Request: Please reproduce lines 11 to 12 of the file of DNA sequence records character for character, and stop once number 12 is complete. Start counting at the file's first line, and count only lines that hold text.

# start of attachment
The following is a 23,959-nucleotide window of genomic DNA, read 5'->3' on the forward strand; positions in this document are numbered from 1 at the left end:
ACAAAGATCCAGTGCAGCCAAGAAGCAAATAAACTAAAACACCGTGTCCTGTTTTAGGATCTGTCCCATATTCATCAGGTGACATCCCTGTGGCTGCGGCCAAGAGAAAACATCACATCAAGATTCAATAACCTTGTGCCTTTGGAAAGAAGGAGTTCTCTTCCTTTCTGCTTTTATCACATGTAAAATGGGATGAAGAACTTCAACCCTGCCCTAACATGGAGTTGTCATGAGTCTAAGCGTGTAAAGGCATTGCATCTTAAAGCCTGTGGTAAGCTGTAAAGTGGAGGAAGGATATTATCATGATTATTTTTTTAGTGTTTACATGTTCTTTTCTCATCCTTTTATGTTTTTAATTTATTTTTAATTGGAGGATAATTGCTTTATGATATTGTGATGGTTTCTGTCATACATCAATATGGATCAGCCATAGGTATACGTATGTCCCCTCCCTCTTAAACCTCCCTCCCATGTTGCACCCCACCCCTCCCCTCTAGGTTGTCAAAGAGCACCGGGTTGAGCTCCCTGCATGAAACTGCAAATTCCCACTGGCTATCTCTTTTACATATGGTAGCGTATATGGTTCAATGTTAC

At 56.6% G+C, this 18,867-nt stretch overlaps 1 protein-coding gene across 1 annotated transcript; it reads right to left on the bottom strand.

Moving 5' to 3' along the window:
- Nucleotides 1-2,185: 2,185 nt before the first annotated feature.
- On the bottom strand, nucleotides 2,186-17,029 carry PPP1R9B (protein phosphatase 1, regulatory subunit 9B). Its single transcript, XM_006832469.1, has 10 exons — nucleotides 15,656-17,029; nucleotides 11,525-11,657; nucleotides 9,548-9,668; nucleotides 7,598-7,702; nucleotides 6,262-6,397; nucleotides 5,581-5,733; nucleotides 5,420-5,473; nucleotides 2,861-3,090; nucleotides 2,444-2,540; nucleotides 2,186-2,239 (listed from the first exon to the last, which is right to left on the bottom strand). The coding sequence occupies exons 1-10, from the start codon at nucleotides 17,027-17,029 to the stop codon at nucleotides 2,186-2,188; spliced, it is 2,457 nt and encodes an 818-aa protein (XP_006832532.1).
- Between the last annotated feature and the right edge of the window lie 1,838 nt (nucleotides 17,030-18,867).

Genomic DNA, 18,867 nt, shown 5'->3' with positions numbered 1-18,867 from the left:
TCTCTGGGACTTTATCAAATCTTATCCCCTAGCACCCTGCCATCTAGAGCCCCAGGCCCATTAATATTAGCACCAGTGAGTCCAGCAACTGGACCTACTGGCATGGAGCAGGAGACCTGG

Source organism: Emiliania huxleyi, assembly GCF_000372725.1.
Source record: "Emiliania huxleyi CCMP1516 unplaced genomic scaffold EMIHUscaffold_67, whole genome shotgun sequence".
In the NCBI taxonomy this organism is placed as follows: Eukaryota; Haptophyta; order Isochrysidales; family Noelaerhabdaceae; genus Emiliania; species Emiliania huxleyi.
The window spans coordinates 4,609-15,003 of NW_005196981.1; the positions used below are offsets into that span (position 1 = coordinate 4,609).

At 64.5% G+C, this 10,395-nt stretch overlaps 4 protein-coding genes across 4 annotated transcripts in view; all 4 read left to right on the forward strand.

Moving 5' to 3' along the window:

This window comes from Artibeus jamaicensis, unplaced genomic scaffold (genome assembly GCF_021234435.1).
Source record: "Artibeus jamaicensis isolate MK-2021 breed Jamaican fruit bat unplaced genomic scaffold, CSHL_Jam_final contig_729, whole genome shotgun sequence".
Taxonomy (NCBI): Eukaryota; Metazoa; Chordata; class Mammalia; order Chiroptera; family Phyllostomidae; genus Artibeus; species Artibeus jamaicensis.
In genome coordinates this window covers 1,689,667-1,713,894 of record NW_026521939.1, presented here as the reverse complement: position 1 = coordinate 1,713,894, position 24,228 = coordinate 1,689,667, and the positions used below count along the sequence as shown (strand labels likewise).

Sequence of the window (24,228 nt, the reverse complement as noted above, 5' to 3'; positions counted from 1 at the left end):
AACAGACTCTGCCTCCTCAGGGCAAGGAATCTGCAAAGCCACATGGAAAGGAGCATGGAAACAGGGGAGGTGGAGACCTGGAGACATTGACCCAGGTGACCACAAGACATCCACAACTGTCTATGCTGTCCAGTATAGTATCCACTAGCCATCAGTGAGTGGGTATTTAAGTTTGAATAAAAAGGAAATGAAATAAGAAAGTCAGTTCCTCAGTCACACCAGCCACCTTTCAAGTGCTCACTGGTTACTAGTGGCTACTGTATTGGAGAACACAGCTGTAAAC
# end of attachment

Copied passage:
Source record: "Emiliania huxleyi CCMP1516 unplaced genomic scaffold EMIHUscaffold_67, whole genome shotgun sequence".
In the NCBI taxonomy this organism is placed as follows: Eukaryota; Haptophyta; order Isochrysidales; family Noelaerhabdaceae; genus Emiliania; species Emiliania huxleyi.